Tipup line - $5

Small Tackle Box - $10

Tube jigs - $8 These seem to work well on all trout. To save money now, buy them as you need them. For example, if you are fishing Tarryall this weekend, buy micro and small orange or charteuse tube jigs and a pack of meal worms.

Ice scoop - $7? I forget what they cost, but when it gets cold and your holes start freezing over, you'll be glad you bought one.

Hand auger - $70

Walmart sled - $8
They work ok for hauling your stuff across the ice

Can cooler - $1
Nothing worse then grabbing an ice cold beer with ungloved hand ;D

Total - $138
I spend half of this on gas in a weekend. :mad:

Total with 10% GM discount - $125.00

I'm sure there are some other great suggestions from other folks on this board!
 

·
Premium Member
Joined
·
4,229 Posts
Fortunately you may already have a lot of the stuff if you have been fishing for a while.

Some of the items can be gotten for free or very cheap.

5 gallon bucket you can often find these at restaurants (they get pickles in them) or at bakeries (they get frosting in them) they throw them away right and left.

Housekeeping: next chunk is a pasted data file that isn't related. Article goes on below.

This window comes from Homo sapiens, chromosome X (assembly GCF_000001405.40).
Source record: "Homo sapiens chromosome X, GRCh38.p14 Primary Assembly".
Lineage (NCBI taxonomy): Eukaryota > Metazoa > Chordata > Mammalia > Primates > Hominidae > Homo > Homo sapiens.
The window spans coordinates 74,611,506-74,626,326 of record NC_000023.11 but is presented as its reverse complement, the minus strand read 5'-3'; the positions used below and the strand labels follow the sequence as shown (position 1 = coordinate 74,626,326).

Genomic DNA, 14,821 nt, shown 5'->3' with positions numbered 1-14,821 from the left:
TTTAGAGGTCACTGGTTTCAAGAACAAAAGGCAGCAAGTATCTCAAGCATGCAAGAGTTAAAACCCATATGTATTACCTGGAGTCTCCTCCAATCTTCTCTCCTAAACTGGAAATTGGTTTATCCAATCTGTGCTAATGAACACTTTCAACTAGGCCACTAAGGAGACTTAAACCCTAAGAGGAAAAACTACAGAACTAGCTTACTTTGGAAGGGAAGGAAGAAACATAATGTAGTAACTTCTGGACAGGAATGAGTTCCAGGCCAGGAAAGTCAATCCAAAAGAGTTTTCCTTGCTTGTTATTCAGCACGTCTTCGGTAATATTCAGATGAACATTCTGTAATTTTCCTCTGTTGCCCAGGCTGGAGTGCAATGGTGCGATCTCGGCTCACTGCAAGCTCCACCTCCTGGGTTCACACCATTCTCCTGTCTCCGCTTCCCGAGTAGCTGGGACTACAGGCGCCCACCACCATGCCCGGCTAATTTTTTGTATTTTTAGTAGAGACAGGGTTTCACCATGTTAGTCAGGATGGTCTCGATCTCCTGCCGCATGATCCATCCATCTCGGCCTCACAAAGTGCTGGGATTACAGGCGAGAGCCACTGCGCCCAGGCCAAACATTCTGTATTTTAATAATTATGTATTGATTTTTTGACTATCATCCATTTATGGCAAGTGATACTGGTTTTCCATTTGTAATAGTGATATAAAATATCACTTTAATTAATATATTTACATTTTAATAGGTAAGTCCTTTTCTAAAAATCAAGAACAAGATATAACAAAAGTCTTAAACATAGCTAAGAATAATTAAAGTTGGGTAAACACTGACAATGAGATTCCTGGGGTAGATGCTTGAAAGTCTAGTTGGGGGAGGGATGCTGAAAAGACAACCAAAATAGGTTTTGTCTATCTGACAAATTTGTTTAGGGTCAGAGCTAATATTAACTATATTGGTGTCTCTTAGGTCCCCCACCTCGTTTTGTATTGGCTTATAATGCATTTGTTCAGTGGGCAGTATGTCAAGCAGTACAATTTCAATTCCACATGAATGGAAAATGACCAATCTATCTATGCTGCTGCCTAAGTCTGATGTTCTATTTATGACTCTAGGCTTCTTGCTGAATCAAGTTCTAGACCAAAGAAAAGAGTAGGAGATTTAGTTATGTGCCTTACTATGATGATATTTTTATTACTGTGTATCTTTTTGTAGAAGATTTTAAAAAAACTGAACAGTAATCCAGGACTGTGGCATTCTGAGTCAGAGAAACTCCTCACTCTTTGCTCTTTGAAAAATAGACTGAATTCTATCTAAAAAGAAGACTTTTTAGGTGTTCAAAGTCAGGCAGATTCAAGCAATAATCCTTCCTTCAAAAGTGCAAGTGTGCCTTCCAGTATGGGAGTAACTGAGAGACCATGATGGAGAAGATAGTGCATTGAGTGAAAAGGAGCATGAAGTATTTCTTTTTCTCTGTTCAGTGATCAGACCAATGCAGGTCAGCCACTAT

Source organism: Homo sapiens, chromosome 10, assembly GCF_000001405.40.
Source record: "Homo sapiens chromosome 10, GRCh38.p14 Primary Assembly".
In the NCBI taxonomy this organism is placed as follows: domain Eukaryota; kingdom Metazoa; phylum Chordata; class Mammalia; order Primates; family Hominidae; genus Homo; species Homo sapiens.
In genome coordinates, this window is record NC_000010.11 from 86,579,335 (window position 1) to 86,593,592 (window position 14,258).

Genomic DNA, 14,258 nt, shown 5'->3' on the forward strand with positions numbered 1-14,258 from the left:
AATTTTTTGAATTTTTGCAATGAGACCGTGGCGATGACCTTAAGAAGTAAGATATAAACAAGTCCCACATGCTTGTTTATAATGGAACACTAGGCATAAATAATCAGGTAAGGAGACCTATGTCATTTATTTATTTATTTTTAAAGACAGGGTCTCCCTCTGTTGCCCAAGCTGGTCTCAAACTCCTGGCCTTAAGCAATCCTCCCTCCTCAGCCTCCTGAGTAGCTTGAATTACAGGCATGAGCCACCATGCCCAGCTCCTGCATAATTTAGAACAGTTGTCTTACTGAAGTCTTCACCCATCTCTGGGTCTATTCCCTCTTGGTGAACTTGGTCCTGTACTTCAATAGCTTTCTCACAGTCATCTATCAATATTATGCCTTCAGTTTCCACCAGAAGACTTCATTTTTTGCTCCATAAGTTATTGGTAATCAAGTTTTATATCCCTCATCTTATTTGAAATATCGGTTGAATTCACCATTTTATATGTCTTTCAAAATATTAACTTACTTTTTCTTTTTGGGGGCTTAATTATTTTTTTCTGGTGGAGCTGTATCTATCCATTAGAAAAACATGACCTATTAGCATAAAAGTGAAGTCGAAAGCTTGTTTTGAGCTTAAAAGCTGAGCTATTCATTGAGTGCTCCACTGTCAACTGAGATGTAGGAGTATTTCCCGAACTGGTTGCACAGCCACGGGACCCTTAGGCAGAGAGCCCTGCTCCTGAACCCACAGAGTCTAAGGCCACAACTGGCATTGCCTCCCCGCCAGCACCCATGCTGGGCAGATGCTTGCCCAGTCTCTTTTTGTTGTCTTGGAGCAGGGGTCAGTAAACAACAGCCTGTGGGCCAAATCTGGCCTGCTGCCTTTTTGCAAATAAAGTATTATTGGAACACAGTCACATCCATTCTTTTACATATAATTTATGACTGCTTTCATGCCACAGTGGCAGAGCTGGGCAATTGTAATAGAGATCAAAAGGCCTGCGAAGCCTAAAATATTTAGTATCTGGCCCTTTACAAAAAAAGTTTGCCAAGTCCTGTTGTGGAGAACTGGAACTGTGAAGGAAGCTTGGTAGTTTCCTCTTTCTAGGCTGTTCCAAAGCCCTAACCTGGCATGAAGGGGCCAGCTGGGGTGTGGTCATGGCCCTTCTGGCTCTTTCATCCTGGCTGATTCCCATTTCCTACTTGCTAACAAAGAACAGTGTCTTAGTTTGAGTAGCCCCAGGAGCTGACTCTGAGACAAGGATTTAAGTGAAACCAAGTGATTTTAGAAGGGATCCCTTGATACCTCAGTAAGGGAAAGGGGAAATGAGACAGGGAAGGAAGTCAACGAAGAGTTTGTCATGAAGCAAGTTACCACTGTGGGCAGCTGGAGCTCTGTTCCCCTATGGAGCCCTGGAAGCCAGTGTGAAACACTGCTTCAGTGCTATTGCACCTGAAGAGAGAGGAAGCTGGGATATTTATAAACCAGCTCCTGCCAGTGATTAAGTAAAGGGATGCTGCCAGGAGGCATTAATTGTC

Rods can be made from broken rods and broom handles some glue, a drill, electrical tape and reel and you are set.
Be sure to have large guides if possible to keep them from freezing.

You don't need a lot of tackle and very often all of your tackle needs will fit into trays that come with various tackle systems. If you don't have a system with trays you can pick up a couple for a few bucks at wally world.

For an ice scoop I know a guy who nailed a tuna can with a bunch of 6d nail holes in it to a piece of broom stick.

Glow jigs and small tubes can be bought fairly cheaply at any fishing store or center. Be sure to buy a hook sharpener to make sure they are razor sharp. Fish bite notoriously light in the winter and an even slightly dull hook will cost you fish.

The more expensive things like augers, let a friend bring it don't buy anything like that until you are sure you are making an investment that will be used.

Dan
 

·
Registered
Joined
·
90 Posts
"Rods can be made from broken rods and broom handles some glue, a drill, electrical tape and reel and you are set."

Dan, this is almost exactly what my brother and I used as kids. We would use the old rod tip, a large wooden dowel, 2 nails, glue, and some fishing line. Voila! An ice fishing rod!

Aaahhh, the memories!